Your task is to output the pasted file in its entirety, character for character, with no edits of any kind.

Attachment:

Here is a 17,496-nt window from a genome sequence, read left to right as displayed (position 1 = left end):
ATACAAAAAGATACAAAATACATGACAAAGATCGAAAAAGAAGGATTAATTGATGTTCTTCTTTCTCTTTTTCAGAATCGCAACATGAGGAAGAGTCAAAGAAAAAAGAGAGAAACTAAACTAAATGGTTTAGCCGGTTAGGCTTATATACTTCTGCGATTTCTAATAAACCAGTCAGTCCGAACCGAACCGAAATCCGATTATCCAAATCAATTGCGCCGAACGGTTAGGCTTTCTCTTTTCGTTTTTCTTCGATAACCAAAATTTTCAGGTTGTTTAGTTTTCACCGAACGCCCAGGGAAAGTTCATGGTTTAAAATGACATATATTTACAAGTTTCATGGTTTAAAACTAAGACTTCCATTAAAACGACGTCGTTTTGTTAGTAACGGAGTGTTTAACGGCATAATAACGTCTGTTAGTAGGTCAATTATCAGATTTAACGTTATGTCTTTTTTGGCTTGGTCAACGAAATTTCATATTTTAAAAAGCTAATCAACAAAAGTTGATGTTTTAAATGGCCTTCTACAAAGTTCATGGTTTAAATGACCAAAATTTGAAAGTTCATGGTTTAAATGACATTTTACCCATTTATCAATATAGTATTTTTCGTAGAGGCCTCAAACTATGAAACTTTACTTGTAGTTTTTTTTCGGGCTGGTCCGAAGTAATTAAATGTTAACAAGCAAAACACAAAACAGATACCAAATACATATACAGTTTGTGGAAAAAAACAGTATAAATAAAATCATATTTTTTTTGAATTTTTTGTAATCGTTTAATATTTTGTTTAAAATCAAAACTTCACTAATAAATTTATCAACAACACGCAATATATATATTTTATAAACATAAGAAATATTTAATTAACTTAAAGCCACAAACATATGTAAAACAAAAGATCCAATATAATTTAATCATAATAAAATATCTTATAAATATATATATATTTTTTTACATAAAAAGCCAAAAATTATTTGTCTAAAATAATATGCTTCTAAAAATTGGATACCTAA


Here is a 17,496-nt window from a genome sequence, read left to right as displayed (position 1 = left end):
ATACAAAAAGATACAAAATACATGACAAAGATCGAAAAAGAAGGATTAATTGATGTTCTTCTTTCTCTTTTTCAGAATCGCAACATGAGGAAGAGTCAAAGAAAAAAGAGAGAAACTAAACTAAATGGTTTAGCCGGTTAGGCTTATATACTTCTGCGATTTCTAATAAACCAGTCAGTCCGAACCGAACCGAAATCCGATTATCCAAATCAATTGCGCCGAACGGTTAGGCTTTCTCTTTTCGTTTTTCTTCGATAACCAAAATTTTCAGGTTGTTTAGTTTTCACCGAACGCCCAGGGAAAGTTCATGGTTTAAAATGACATATATTTACAAGTTTCATGGTTTAAAACTAAGACTTCCATTAAAACGACGTCGTTTTGTTAGTAACGGAGTGTTTAACGGCATAATAACGTCTGTTAGTAGGTCAATTATCAGATTTAACGTTATGTCTTTTTTGGCTTGGTCAACGAAATTTCATATTTTAAAAAGCTAATCAACAAAAGTTGATGTTTTAAATGGCCTTCTACAAAGTTCATGGTTTAAATGACCAAAATTTGAAAGTTCATGGTTTAAATGACATTTTACCCATTTATCAATATAGTATTTTTCGTAGAGGCCTCAAACTATGAAACTTTACTTGTAGTTTTTTTTCGGGCTGGTCCGAAGTAATTAAATGTTAACAAGCAAAACACAAAACAGATACCAAATACATATACAGTTTGTGGAAAAAAACAGTATAAATAAAATCATATTTTTTTTGAATTTTTTGTAATCGTTTAATATTTTGTTTAAAATCAAAACTTCACTAATAAATTTATCAACAACACGCAATATATATATTTTATAAACATAAGAAATATTTAATTAACTTAAAGCCACAAACATATGTAAAACAAAAGATCCAATATAATTTAATCATAATAAAATATCTTATAAATATATATATATTTTTTTACATAAAAAGCCAAAAATTATTTGTCTAAAATAATATGCTTCTAAAAATTGGATACCTAA